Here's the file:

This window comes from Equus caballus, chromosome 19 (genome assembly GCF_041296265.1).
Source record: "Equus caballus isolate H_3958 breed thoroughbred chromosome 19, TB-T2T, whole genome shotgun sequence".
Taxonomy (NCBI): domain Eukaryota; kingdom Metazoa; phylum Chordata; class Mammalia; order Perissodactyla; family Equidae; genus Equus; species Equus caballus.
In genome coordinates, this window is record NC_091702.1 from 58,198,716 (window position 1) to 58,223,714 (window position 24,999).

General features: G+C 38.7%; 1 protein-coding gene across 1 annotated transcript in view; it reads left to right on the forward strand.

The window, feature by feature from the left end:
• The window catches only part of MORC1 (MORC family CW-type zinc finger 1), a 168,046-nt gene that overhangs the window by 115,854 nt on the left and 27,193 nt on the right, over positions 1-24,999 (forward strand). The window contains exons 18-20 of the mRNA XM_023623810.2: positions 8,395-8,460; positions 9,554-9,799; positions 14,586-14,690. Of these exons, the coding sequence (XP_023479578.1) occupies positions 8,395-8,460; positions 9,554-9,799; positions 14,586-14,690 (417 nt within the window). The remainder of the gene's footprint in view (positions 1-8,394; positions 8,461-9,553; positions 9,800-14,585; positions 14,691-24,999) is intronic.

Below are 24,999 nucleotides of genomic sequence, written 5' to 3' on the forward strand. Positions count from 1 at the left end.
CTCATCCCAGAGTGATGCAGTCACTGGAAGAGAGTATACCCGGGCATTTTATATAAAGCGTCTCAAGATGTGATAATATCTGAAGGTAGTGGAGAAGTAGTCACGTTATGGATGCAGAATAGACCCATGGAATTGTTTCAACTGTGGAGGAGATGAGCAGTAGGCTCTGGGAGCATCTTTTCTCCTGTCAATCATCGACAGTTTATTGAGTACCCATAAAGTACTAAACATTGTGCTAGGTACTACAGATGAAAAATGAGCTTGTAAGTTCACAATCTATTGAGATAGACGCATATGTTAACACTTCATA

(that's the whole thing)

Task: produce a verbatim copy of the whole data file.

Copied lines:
This window comes from Equus caballus, chromosome 19 (genome assembly GCF_041296265.1).
Source record: "Equus caballus isolate H_3958 breed thoroughbred chromosome 19, TB-T2T, whole genome shotgun sequence".
Taxonomy (NCBI): domain Eukaryota; kingdom Metazoa; phylum Chordata; class Mammalia; order Perissodactyla; family Equidae; genus Equus; species Equus caballus.
In genome coordinates, this window is record NC_091702.1 from 58,198,716 (window position 1) to 58,223,714 (window position 24,999).

General features: G+C 38.7%; 1 protein-coding gene across 1 annotated transcript in view; it reads left to right on the forward strand.

The window, feature by feature from the left end:
• The window catches only part of MORC1 (MORC family CW-type zinc finger 1), a 168,046-nt gene that overhangs the window by 115,854 nt on the left and 27,193 nt on the right, over positions 1-24,999 (forward strand). The window contains exons 18-20 of the mRNA XM_023623810.2: positions 8,395-8,460; positions 9,554-9,799; positions 14,586-14,690. Of these exons, the coding sequence (XP_023479578.1) occupies positions 8,395-8,460; positions 9,554-9,799; positions 14,586-14,690 (417 nt within the window). The remainder of the gene's footprint in view (positions 1-8,394; positions 8,461-9,553; positions 9,800-14,585; positions 14,691-24,999) is intronic.

Below are 24,999 nucleotides of genomic sequence, written 5' to 3' on the forward strand. Positions count from 1 at the left end.
CTCATCCCAGAGTGATGCAGTCACTGGAAGAGAGTATACCCGGGCATTTTATATAAAGCGTCTCAAGATGTGATAATATCTGAAGGTAGTGGAGAAGTAGTCACGTTATGGATGCAGAATAGACCCATGGAATTGTTTCAACTGTGGAGGAGATGAGCAGTAGGCTCTGGGAGCATCTTTTCTCCTGTCAATCATCGACAGTTTATTGAGTACCCATAAAGTACTAAACATTGTGCTAGGTACTACAGATGAAAAATGAGCTTGTAAGTTCACAATCTATTGAGATAGACGCATATGTTAACACTTCATA